Janet Cooke, in her first public statement since resigning from The Washington Post last year, said she was wrong to fabricate a Pulitzer Prize-winning story but was driven to create the account by a fear of failure and a desire to produce a front-page story.
"I simply wanted to write a story that I had been working on so that I would not have to go back and say I cannot do it -- I did not want to fail," Cooke, 27, told Phil Donahue in an interview to be broadcast next Monday and Tuesday on NBC's "Today" show.
"I spent two months looking for it and if I did not produce a story then how was I to justify my time?" she said.
Cooke confessed last April 15 to having made up the story about a youthful Southeast Washington addict named "Jimmy" who had been introduced to heroin by his mother's live-in boyfriend. The Washington Post immediately notified the Pulitzer Prize Committee to withdraw its feature-writing prize for the story, which was published by The Post on Sept. 28, 1980.
Although most reporters "take that whole notion of the public's trust quite seriously," Cooke said, her case was not an isolated one. "I would have to say that it does go on," she said, although she cited no specific instances of fabrication.
The revelation of Cooke's hoax, which drew national attention, raised the issue of press credibility and caused journalists around the country to reassess editing procedures and the use of anonymous sources.
In her interview with Donahue, Cooke said her editors never pressured her to divulge to them the true identity of "Jimmy" or his mother. "As a matter of fact, at one point I was told that they would rather not know, that the fewer people who knew, the better," she said.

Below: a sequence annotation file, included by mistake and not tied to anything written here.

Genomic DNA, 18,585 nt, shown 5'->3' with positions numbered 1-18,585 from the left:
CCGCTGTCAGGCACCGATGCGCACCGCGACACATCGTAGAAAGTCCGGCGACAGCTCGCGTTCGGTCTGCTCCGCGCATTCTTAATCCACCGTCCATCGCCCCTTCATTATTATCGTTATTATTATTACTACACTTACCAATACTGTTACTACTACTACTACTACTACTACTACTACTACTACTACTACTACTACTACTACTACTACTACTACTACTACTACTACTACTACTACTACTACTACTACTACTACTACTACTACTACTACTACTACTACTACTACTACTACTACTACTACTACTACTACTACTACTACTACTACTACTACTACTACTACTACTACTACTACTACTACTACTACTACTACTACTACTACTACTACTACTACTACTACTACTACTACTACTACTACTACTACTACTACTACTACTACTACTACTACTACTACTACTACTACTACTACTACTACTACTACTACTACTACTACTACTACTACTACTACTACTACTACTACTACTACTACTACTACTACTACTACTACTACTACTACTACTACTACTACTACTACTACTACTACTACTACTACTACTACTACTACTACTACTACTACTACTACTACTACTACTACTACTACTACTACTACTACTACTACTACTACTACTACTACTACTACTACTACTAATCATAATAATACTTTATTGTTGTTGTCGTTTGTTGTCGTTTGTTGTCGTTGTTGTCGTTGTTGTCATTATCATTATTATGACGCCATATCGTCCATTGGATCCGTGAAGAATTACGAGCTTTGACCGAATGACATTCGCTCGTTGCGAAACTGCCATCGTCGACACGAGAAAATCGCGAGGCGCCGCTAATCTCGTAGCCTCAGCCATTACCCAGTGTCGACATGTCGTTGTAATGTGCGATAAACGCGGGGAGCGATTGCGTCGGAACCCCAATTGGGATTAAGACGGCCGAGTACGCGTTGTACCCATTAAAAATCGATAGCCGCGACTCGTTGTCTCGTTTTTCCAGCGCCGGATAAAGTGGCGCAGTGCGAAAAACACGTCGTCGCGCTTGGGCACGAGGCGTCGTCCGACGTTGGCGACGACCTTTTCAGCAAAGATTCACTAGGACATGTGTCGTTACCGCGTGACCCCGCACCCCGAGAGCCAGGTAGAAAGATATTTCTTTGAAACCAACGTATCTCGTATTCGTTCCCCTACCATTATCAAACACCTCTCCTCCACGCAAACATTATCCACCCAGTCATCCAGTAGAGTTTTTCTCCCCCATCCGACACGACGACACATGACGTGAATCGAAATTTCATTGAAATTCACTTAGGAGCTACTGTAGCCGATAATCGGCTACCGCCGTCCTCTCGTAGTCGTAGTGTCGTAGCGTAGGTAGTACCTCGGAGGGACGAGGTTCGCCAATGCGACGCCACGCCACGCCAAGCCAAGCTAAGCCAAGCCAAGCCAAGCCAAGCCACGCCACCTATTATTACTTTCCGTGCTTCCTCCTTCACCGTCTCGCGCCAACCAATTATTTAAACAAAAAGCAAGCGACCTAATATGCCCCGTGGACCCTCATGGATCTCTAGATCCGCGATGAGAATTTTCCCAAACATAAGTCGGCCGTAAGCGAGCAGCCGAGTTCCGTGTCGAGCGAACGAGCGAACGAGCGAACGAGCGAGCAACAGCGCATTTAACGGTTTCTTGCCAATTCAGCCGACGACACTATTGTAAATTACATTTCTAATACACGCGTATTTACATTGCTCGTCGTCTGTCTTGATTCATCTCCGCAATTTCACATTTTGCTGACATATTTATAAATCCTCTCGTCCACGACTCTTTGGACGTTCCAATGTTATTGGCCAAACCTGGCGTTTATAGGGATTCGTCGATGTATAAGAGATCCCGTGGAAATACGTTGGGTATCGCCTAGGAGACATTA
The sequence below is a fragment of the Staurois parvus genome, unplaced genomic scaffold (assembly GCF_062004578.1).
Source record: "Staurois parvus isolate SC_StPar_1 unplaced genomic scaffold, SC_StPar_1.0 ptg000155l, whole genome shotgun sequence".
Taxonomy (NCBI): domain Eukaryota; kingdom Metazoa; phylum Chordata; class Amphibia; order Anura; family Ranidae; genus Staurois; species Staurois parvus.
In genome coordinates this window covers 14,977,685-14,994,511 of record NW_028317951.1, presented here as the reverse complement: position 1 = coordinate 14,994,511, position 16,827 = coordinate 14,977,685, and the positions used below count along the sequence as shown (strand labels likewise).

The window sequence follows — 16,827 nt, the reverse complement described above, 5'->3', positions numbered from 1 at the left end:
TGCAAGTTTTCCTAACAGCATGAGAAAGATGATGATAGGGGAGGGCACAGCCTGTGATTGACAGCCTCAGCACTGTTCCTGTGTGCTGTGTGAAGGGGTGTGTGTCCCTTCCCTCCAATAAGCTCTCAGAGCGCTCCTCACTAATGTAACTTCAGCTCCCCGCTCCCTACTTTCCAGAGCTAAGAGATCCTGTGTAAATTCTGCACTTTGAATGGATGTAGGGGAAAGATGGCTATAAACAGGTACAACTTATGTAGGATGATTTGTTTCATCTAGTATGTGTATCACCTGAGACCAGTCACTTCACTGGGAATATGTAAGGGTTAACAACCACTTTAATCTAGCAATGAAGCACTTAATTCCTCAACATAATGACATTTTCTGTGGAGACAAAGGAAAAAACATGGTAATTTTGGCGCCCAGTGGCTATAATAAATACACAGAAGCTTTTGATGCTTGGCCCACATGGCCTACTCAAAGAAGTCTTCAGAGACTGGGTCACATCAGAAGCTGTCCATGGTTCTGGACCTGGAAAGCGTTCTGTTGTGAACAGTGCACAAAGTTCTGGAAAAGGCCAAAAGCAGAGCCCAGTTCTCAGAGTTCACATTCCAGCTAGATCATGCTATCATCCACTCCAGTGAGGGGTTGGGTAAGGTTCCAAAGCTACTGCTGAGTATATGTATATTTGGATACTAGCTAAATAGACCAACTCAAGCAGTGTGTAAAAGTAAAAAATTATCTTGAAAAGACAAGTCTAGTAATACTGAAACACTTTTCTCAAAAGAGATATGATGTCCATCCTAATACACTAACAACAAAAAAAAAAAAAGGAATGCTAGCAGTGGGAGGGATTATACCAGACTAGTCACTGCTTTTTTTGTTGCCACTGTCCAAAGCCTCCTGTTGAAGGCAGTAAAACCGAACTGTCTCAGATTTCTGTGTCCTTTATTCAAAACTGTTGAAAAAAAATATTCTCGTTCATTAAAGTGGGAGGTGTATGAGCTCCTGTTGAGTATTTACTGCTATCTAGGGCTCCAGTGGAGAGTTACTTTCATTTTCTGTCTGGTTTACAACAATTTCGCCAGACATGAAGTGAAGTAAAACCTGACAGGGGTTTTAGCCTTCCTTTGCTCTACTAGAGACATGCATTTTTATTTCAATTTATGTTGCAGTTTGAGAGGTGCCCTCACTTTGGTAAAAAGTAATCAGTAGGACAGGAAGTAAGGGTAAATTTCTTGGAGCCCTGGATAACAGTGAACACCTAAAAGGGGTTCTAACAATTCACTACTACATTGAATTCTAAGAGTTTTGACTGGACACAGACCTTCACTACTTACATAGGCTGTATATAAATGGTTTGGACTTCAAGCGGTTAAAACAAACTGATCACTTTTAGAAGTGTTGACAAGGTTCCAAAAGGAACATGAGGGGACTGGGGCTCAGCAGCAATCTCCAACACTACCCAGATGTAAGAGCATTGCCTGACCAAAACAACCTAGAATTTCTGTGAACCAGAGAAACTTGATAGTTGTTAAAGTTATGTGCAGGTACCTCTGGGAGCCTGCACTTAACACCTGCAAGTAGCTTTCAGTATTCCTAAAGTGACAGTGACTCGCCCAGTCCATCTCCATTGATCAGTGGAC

Cooke admitted that she made up the "Jimmy" story based on a composite of information about heroin addiction in Washington gleaned from various social workers and other sources. She said she received a tip that there actually was an 8-year-old drug addict, but never was able to locate him. She said she had "terrible conscience problems" after fabricating the story, but suggested that she had been influenced by the environment at The Post.
"Certainly there is an undercurrent of this kind of competitiveness and of the need to be first, be flashiest, be sensational," she said. "And I think that there is more of it in a place like The Post."
Cooke said she realized her fraud would be uncovered the moment she received advance word that she had won a Pulitzer. "I remember sitting there and thinking my life is over -- what am I going to do."
Cooke has not been employed since resigning from The Post, although she said she has been approached with book and movie contract offers.
Benjamin C. Bradlee, executive editor of The Post, yesterday declined to comment on Cooke's remarks.